In terms of inputs, the Pro 17 has a backlit keyboard with per-key RGB lighting. The keys are a bit shallow but deliver a reasonable click. Razer has finally extended the shift key and moved all four arrow keys underneath it; previous Blade models squeezed the up arrow to the left of shift, making it easy to accidentally nick the wrong one. The Pro 17 doesn’t have a numpad, as many 17-inch (and even a few 15-inch) laptops do. That gives the keyboard more space, but it also means you may need to remap controls on some games (as I did in Microsoft Flight Simulator).
In Razer’s Synapse software, you can also enable a nifty Gaming Mode, which puts out color profiles customized to the title you’re playing. For example, W, A, S, and D all turned a bright yellow while I ran Overwatch.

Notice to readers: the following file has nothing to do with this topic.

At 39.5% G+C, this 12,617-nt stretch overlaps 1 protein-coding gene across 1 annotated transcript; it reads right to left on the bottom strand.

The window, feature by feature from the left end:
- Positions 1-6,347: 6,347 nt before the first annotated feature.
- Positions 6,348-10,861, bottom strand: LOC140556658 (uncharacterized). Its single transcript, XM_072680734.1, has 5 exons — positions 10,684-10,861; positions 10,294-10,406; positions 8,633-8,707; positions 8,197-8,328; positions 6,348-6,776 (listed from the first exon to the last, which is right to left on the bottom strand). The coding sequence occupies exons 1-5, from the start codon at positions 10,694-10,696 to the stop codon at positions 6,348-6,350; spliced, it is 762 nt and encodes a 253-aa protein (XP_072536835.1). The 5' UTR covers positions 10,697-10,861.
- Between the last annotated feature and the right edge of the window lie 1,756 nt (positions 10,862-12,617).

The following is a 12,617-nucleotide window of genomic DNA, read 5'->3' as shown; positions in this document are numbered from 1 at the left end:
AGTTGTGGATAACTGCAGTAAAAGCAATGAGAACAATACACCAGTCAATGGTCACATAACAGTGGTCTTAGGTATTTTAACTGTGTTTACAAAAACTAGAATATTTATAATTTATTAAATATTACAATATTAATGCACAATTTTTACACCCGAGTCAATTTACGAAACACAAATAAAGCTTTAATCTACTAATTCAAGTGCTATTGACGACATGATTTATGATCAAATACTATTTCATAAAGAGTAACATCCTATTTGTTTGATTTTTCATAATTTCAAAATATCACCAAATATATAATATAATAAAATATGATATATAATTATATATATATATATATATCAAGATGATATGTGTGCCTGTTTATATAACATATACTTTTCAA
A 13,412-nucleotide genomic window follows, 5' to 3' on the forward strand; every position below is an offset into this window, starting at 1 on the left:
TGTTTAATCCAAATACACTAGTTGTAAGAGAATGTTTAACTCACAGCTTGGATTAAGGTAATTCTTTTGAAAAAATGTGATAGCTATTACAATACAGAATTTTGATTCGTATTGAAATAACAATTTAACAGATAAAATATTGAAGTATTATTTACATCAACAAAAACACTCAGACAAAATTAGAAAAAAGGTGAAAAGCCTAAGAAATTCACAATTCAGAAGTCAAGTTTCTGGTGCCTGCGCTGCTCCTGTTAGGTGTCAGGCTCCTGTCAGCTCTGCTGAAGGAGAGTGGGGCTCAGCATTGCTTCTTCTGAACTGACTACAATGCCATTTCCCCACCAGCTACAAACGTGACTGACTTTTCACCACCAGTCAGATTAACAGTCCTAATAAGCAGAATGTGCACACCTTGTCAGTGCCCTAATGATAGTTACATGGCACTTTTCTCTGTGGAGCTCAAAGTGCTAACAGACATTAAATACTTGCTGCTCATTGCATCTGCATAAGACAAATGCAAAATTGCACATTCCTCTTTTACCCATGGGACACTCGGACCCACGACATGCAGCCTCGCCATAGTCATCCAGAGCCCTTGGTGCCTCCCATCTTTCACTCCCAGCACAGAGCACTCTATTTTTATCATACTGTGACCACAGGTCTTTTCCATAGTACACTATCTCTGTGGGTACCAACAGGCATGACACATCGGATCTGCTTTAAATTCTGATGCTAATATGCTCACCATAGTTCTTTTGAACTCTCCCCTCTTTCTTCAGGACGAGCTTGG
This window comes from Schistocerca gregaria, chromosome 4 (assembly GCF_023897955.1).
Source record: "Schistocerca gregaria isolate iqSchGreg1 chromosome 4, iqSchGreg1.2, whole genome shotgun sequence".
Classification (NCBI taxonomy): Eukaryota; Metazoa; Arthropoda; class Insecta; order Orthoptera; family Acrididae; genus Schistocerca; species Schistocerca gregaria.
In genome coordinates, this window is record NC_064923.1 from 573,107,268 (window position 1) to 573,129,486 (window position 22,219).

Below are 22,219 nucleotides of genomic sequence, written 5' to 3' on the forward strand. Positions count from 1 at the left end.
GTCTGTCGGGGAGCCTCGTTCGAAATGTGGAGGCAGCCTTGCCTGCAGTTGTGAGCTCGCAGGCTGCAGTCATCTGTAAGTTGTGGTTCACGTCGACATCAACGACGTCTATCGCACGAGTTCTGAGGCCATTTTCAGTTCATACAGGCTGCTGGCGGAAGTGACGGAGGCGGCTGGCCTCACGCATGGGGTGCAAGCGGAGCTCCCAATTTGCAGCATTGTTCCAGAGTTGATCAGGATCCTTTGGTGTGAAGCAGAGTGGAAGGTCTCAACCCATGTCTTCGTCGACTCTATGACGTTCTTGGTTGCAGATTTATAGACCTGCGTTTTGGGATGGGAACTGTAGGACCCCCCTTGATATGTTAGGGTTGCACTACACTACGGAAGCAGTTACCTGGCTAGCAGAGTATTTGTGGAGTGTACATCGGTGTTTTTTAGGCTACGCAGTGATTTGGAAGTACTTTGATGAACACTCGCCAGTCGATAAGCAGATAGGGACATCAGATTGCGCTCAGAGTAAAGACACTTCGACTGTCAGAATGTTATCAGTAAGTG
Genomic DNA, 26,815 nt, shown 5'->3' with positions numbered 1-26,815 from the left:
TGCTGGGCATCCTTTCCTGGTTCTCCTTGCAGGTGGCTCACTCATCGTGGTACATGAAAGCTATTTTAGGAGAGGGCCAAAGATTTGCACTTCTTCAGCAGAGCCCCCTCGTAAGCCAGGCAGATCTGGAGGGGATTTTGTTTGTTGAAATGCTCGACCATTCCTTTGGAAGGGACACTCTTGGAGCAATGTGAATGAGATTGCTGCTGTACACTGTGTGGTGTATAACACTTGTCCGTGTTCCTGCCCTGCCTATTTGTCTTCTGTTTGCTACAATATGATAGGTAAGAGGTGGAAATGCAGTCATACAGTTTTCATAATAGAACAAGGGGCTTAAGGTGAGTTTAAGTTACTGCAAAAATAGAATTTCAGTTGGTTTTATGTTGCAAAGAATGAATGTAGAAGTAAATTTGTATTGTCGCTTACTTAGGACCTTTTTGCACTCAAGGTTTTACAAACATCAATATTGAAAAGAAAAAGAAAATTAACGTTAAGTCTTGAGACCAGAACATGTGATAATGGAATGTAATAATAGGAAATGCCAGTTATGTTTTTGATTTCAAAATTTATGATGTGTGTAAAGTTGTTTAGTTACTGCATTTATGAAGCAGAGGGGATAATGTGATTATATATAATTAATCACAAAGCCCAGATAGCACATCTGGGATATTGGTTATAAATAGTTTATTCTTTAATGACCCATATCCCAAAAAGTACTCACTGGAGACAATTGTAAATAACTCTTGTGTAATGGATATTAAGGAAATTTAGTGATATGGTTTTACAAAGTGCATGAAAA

The Blade’s touchpad certainly isn’t its most important feature, since many people will probably be using a mouse. But if you’re curious, it’s also fine and quite roomy.
The laptop’s wide port selection means you can potentially connect up to three external displays. There are three USB 3.2 Gen 2 Type-A ports, one USB 3.2 Gen 2 Type-C, one Thunderbolt 3, one Ethernet, one power port, one HDMI, and one UHS-III SD card slot, in addition to a Kensington lock. You can charge the Blade by USB-C, but Razer recommends that you stick with its brick, since the laptop may charge slowly or not charge at all if you’re using it with a low-wattage adapter.